'My navigator was a chap called John "Dusty" Miller and I've spent the last 20 years trying to find out what happened to him or where he is.' 
Mr Moffat pulled up before the torpedo hit and didn't see it strike. The following morning he flew to the ship for a second attack but there was no need.

He watched as the Bismarck, which had been under siege from the Royal Navy, rolled over. And he saw hundreds of German sailors leaping into the water as she started to sink. Only 115 of Bismarck's crew of 2,222 survived. 
'I didn't dare look any further, I just got back to the Ark Royal and I thought: "There but for the grace of God go I",' said Mr Moffat, from Dunkeld, Scotland.

He only found out it was his torpedo that crippled the Bismarck when the Fleet Air Arm - the Navy's air force - wrote to him in 2000. He said: 'It gave me a sort of satisfaction.'
The pilot who dropped that torpedo didn't even know it was his torpedo that did the job until 60 years later. Amazing.

Lieutenant Commander John "Jock" Moffat, Royal Navy, passed earlier this month.

Interesting what he did post war;
In total, he served with four squadrons in a Fleet Air Arm career spanning eight years.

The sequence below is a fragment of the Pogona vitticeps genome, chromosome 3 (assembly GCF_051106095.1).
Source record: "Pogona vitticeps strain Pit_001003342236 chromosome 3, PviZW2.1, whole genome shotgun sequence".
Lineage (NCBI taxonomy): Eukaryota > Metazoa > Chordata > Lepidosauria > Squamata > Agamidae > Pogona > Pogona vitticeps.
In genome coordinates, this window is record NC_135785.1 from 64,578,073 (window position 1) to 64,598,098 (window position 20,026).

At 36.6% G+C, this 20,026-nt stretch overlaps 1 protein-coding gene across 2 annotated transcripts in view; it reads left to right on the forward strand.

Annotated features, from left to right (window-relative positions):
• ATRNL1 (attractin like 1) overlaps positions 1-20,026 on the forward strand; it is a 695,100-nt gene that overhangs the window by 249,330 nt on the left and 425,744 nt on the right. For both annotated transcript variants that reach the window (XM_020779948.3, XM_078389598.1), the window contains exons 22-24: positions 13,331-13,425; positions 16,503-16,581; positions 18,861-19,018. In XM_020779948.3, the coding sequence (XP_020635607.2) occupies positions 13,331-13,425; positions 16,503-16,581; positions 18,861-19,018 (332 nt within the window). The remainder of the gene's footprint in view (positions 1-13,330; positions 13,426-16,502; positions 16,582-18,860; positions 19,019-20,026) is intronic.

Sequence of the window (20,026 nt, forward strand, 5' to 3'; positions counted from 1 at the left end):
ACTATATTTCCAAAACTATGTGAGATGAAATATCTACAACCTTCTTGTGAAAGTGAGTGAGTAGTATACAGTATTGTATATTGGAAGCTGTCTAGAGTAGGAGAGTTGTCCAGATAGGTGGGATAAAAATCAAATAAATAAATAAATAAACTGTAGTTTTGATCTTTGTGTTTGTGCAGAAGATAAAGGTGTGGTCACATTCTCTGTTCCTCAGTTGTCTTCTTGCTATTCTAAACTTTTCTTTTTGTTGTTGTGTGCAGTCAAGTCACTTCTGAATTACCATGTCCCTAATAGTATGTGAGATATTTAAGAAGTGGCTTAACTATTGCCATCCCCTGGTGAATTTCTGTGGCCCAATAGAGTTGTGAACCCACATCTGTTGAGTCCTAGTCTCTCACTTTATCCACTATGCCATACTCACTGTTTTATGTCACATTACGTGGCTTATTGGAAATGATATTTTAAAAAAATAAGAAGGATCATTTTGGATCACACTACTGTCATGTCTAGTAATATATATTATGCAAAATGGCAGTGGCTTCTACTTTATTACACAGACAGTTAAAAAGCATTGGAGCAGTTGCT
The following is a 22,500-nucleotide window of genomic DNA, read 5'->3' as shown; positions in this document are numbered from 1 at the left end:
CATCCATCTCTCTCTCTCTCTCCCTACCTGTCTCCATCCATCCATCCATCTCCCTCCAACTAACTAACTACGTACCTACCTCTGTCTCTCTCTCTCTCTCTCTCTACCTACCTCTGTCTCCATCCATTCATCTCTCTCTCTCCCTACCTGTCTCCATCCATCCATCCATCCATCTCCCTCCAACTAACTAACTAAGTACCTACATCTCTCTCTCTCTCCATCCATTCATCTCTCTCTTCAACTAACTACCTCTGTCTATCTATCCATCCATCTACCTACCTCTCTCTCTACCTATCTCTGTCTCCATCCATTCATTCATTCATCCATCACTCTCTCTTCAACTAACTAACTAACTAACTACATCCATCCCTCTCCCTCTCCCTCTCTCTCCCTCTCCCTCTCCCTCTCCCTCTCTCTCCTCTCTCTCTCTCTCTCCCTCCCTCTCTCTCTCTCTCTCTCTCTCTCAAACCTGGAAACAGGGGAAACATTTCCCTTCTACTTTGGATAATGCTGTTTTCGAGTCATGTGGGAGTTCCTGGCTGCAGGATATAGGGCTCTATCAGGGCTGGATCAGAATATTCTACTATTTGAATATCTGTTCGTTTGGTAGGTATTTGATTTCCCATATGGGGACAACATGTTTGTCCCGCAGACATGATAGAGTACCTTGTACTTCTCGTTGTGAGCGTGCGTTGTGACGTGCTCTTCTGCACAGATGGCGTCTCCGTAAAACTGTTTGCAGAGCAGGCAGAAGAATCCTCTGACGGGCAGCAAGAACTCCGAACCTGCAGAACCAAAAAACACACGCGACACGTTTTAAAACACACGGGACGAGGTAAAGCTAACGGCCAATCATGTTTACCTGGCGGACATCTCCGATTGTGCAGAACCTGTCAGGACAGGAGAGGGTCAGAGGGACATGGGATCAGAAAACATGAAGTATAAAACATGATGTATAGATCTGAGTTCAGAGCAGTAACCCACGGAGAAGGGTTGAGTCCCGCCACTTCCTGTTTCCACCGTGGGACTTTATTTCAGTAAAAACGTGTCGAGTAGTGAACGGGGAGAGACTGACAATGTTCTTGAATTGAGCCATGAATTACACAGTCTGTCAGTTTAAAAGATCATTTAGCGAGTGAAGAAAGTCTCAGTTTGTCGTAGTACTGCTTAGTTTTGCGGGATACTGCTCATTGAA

After the war he trained as a hotel manager and remained with the profession for decades. He took up flying again in his 60s and flew into his early 90s.
In recent years he campaigned for the 'No' side in the Scottish independence referendum, appearing alongside Scottish Conservative leader Ruth Davidson in 2014 to make the defence case for the Union.
Well done Shipmate. Well done.

Go to the 1:14 mark.

Thursday, December 15, 2016

Diversity Thursday

Just a short DivThu a little late today; sorry about that.

Today I point you over to a guest post via Doctrine Mat at, Diversity: At What Cost? A MINORITY FEMALE LEADER’S PERSPECTIVE.

Read it all, but this is what is so nice about it. 

It can be lonely sometimes pushing back against the officially sanctioned sectarianism as promoted by our Department of Defense. It is sad to see an organization we love encourage racial conflict and animus - to actively discriminate on the basis of race, creed, color or national origin.